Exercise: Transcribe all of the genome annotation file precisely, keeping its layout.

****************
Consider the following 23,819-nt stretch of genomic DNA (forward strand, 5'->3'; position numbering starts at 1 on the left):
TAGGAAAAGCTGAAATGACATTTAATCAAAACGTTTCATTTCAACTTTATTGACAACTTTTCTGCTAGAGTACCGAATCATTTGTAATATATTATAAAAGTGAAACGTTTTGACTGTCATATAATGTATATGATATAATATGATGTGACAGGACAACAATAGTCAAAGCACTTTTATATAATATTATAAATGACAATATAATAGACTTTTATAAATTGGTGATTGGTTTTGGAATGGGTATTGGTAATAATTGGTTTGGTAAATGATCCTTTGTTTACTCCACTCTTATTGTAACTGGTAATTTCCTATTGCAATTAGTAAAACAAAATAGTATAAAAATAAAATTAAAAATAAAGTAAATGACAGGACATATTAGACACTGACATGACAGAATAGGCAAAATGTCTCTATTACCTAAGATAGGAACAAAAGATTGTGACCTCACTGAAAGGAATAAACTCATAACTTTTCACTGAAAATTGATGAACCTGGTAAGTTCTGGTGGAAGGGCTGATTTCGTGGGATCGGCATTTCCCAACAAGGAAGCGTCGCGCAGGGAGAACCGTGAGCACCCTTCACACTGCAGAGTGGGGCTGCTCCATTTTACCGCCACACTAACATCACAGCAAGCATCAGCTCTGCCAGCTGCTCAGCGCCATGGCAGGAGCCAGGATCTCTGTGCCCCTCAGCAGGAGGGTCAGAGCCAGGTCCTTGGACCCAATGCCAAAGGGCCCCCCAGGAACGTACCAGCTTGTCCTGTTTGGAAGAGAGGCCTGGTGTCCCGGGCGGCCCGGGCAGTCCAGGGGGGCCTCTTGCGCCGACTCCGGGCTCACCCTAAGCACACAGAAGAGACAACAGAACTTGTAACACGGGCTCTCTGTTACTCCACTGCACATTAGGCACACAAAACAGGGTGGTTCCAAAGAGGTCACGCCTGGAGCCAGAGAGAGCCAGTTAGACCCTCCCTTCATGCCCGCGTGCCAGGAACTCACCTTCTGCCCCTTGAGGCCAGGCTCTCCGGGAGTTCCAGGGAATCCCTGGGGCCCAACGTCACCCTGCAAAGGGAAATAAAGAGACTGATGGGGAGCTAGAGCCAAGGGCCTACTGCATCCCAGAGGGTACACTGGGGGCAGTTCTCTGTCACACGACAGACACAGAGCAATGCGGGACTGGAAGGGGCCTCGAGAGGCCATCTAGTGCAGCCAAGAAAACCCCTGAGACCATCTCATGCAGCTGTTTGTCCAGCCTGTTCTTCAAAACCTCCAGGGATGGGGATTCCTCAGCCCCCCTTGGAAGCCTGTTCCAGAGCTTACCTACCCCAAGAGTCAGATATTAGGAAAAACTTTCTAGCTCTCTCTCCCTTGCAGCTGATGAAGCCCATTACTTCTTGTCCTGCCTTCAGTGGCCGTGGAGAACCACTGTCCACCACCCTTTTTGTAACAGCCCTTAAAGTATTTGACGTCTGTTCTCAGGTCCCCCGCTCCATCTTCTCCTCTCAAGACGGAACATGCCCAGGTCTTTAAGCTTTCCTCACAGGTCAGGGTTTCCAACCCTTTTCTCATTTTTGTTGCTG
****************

Consider the following 23,819-nt stretch of genomic DNA (forward strand, 5'->3'; position numbering starts at 1 on the left):
TAGGAAAAGCTGAAATGACATTTAATCAAAACGTTTCATTTCAACTTTATTGACAACTTTTCTGCTAGAGTACCGAATCATTTGTAATATATTATAAAAGTGAAACGTTTTGACTGTCATATAATGTATATGATATAATATGATGTGACAGGACAACAATAGTCAAAGCACTTTTATATAATATTATAAATGACAATATAATAGACTTTTATAAATTGGTGATTGGTTTTGGAATGGGTATTGGTAATAATTGGTTTGGTAAATGATCCTTTGTTTACTCCACTCTTATTGTAACTGGTAATTTCCTATTGCAATTAGTAAAACAAAATAGTATAAAAATAAAATTAAAAATAAAGTAAATGACAGGACATATTAGACACTGACATGACAGAATAGGCAAAATGTCTCTATTACCTAAGATAGGAACAAAAGATTGTGACCTCACTGAAAGGAATAAACTCATAACTTTTCACTGAAAATTGATGAACCTGGTAAGTTCTGGTGGAAGGGCTGATTTCGTGGGATCGGCATTTCCCAACAAGGAAGCGTCGCGCAGGGAGAACCGTGAGCACCCTTCACACTGCAGAGTGGGGCTGCTCCATTTTACCGCCACACTAACATCACAGCAAGCATCAGCTCTGCCAGCTGCTCAGCGCCATGGCAGGAGCCAGGATCTCTGTGCCCCTCAGCAGGAGGGTCAGAGCCAGGTCCTTGGACCCAATGCCAAAGGGCCCCCCAGGAACGTACCAGCTTGTCCTGTTTGGAAGAGAGGCCTGGTGTCCCGGGCGGCCCGGGCAGTCCAGGGGGGCCTCTTGCGCCGACTCCGGGCTCACCCTAAGCACACAGAAGAGACAACAGAACTTGTAACACGGGCTCTCTGTTACTCCACTGCACATTAGGCACACAAAACAGGGTGGTTCCAAAGAGGTCACGCCTGGAGCCAGAGAGAGCCAGTTAGACCCTCCCTTCATGCCCGCGTGCCAGGAACTCACCTTCTGCCCCTTGAGGCCAGGCTCTCCGGGAGTTCCAGGGAATCCCTGGGGCCCAACGTCACCCTGCAAAGGGAAATAAAGAGACTGATGGGGAGCTAGAGCCAAGGGCCTACTGCATCCCAGAGGGTACACTGGGGGCAGTTCTCTGTCACACGACAGACACAGAGCAATGCGGGACTGGAAGGGGCCTCGAGAGGCCATCTAGTGCAGCCAAGAAAACCCCTGAGACCATCTCATGCAGCTGTTTGTCCAGCCTGTTCTTCAAAACCTCCAGGGATGGGGATTCCTCAGCCCCCCTTGGAAGCCTGTTCCAGAGCTTACCTACCCCAAGAGTCAGATATTAGGAAAAACTTTCTAGCTCTCTCTCCCTTGCAGCTGATGAAGCCCATTACTTCTTGTCCTGCCTTCAGTGGCCGTGGAGAACCACTGTCCACCACCCTTTTTGTAACAGCCCTTAAAGTATTTGACGTCTGTTCTCAGGTCCCCCGCTCCATCTTCTCCTCTCAAGACGGAACATGCCCAGGTCTTTAAGCTTTCCTCACAGGTCAGGGTTTCCAACCCTTTTCTCATTTTTGTTGCTG